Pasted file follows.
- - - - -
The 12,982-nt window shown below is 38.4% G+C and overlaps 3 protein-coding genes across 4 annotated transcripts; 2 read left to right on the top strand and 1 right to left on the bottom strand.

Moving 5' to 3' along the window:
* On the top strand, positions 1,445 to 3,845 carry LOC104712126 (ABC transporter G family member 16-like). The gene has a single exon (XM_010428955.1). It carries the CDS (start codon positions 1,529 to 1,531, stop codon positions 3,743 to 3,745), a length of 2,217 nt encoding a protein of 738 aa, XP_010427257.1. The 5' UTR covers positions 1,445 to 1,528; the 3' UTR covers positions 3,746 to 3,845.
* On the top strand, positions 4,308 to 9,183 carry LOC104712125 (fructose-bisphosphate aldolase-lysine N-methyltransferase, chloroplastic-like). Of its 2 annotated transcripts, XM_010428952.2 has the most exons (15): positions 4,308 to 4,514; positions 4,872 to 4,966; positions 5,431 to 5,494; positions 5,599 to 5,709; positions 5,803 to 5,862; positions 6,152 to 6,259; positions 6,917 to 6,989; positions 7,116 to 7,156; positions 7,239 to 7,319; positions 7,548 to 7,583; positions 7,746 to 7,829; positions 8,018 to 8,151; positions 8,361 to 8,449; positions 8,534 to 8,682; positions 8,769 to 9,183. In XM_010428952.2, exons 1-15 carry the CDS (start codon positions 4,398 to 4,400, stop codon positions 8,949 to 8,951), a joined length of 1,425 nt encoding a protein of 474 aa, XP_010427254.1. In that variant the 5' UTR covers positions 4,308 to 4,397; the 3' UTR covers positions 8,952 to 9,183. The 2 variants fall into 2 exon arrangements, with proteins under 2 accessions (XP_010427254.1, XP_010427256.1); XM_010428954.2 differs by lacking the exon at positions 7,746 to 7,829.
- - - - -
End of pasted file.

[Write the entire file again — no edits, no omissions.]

The 12,982-nt window shown below is 38.4% G+C and overlaps 3 protein-coding genes across 4 annotated transcripts; 2 read left to right on the top strand and 1 right to left on the bottom strand.

Moving 5' to 3' along the window:
* On the top strand, positions 1,445 to 3,845 carry LOC104712126 (ABC transporter G family member 16-like). The gene has a single exon (XM_010428955.1). It carries the CDS (start codon positions 1,529 to 1,531, stop codon positions 3,743 to 3,745), a length of 2,217 nt encoding a protein of 738 aa, XP_010427257.1. The 5' UTR covers positions 1,445 to 1,528; the 3' UTR covers positions 3,746 to 3,845.
* On the top strand, positions 4,308 to 9,183 carry LOC104712125 (fructose-bisphosphate aldolase-lysine N-methyltransferase, chloroplastic-like). Of its 2 annotated transcripts, XM_010428952.2 has the most exons (15): positions 4,308 to 4,514; positions 4,872 to 4,966; positions 5,431 to 5,494; positions 5,599 to 5,709; positions 5,803 to 5,862; positions 6,152 to 6,259; positions 6,917 to 6,989; positions 7,116 to 7,156; positions 7,239 to 7,319; positions 7,548 to 7,583; positions 7,746 to 7,829; positions 8,018 to 8,151; positions 8,361 to 8,449; positions 8,534 to 8,682; positions 8,769 to 9,183. In XM_010428952.2, exons 1-15 carry the CDS (start codon positions 4,398 to 4,400, stop codon positions 8,949 to 8,951), a joined length of 1,425 nt encoding a protein of 474 aa, XP_010427254.1. In that variant the 5' UTR covers positions 4,308 to 4,397; the 3' UTR covers positions 8,952 to 9,183. The 2 variants fall into 2 exon arrangements, with proteins under 2 accessions (XP_010427254.1, XP_010427256.1); XM_010428954.2 differs by lacking the exon at positions 7,746 to 7,829.